Monday was Chris ‘Fredo’ Cuomo’s first night back at the helm of Prime Time after a viral video exposed him threatening to throw a guy down a flight of stairs after getting mocked. Fredo held off saying anything about what happened until the end of his show. There was no apology to the guy or to Italian-Americans for the false claim he peddled suggesting “Fredo” was an “ethnic slur”. Instead, there was cockiness and laughter from him and fellow CNN host Don Lemon.
In a Monday front-page story “Amid the Kale and Corn, Fears of White Supremacy at the Farmers’ Market,” New York Times journalist Patrick Healy sounded the alarm about how a farmer’s market in a “heavily white, liberal town of 85,000 that is home to Indiana University” have been fearing for their lives after it was discovered that a couple selling “tomatoes and kale were also white nationalists.”
Megan Rapinoe is still milking the spotlight with her “unapologetic” gayness, hatred for Donald Trump and — forgive me for almost forgetting — her success as a female soccer player. Giving another smug interview with the UK’s The Guardian, the purple-haired, goal-scoring SJW got to preach on about how cool she is and how anyone who doesn’t get it, like the president in particular, is lame and might “need therapy.” After all, she “deserves this.”
Byron York at the Washington Examiner reports The New York Times is embarking on a very ambitious crusade to define slavery as the dominant narrative of America, even to this day .The project was launched with an entire edition of The New York Times Magazine loaded with left-wing essays on slavery's everlasting effects.
The "public charge" doctrine has been a foundation of American immigration policy going back hundreds of years to colonial times. The notion is that immigrants who are unable to support themselves, thus becoming public charges, should not be admitted or permitted to remain. In 1996, Congress enacted a federal immigration law codifying the public charge principle, and it has remained on the books in the same form ever since. So what do you call the Trump administration's plan to enforce that law? If you're a Trump-hating leftist like MSNBC contributor Fernand Amandi, it is nothing less than: "a white-supremacist, domestic-terror campaign targeting people of color."
On Friday's Real Time show on HBO, liberal host Bill Maher called out both anti-Israel liberals and the media for ignoring the deeply embedded anti-Semitism in the Middle East that has thwarted attempts to make a peace agreement between Israel and Palestinian Arabs.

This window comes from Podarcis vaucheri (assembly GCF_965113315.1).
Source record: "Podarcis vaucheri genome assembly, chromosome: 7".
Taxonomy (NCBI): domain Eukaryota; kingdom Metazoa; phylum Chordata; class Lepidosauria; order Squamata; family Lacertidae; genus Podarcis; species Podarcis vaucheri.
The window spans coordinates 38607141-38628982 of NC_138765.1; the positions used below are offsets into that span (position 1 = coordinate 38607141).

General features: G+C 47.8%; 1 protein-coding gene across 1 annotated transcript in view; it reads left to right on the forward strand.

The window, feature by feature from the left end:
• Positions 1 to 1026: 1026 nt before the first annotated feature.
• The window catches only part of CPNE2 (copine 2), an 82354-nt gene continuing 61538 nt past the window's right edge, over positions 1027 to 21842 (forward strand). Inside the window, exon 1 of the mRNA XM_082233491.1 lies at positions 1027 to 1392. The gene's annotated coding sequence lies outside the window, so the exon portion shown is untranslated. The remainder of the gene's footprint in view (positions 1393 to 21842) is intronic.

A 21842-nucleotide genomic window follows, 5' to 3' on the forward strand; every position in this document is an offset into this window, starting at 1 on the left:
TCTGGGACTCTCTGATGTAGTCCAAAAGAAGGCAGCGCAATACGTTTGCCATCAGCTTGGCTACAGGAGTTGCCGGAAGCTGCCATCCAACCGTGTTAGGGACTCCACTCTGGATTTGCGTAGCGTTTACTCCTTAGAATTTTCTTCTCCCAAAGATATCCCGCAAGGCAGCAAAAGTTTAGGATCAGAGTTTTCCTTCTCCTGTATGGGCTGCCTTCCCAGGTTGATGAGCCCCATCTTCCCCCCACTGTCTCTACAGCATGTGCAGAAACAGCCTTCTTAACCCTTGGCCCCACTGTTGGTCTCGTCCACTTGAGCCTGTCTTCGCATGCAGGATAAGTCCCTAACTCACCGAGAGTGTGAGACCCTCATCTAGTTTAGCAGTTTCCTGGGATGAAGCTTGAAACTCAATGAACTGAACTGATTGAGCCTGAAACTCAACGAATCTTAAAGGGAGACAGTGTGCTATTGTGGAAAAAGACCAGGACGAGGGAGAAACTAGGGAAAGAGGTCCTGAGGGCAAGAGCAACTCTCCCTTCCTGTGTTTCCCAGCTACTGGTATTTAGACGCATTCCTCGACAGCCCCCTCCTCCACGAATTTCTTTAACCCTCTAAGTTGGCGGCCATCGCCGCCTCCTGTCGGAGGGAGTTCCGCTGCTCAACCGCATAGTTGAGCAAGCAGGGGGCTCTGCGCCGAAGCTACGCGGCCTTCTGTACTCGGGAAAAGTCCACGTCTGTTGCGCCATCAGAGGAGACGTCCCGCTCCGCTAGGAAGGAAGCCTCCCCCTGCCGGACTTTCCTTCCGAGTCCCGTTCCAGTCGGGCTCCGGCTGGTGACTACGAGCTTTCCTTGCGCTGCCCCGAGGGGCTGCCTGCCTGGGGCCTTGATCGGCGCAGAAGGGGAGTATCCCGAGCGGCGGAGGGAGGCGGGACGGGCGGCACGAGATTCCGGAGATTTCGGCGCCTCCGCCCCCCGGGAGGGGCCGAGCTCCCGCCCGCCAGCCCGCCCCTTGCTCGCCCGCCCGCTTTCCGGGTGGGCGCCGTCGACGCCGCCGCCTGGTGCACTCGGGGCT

Ed Whelan at National Review objected on Friday to a Rachel Maddow segment on MSNBC Thursday night strongly implying that Trump judicial nominee Steven Menashi is a white nationalist based on a paper he wrote on "Ethnonationalism and Liberal Democracy." Menashi was writing about Israel -- and yet the word "Israel" never passed Maddow's lips
Well, it’s been a month, but FX’s Snowfall is back to give us another pointed racial jab all the way from the 1980s. This time, it’s all of America that comes off as racist, not just cops. At least we can finally spare with the niceties.
On Tuesday, we noted PolitiFact linked to The Washington Post and FactCheck.org declaring Senators Kamala Harris and Elizabeth were factually wrong to claim Michael Brown was "murdered" by policeman Darren Wilson in Ferguson, Missouri five years ago. On Wednesday, PolitiFact's Louis Jacobson took on the fact-check....and then proclaimed they would NOT put this lie on their "Truth-O-Meter."
There is discrimination of all sorts, and that includes racial discrimination. Thus, it's somewhat foolhardy to debate the existence of racial discrimination yesteryear or today. From a policy point of view, a far more useful question to ask is: How much of the plight of many blacks can be explained by current racial discrimination? Let's examine some of today's most devastating problems of many black people with an eye toward addressing discrimination of the past and present.
On Nicolle Wallace's MSNBC show on Monday, the question was whether it would be good political strategy, given President Trump's alleged racism, to accuse the Trump base of being racists for supporting him. Frank Figliuzzi, an Obama-era FBI official and NBC National Security Analyst, said such would be a mistake, because: "if you call Trump followers racist en masse, they simply coalesce around each other and become more defensive and protective of the leader, just as they would in, say, a terrorist organization."
We wouldn't normally evaluate a "fact check" when it lines up with all the available facts. But it can be noteworthy when Democrats are tagged as "Four Pinocchios" False. Both the Washington Post Fact Checker and FactCheck.org flagged Senators and presidential candidates Kamala Harris and Elizabeth Warren for incorrectly claiming Michael Brown was "murdered" in Ferguson, Missouri by police officer Darren Wilson.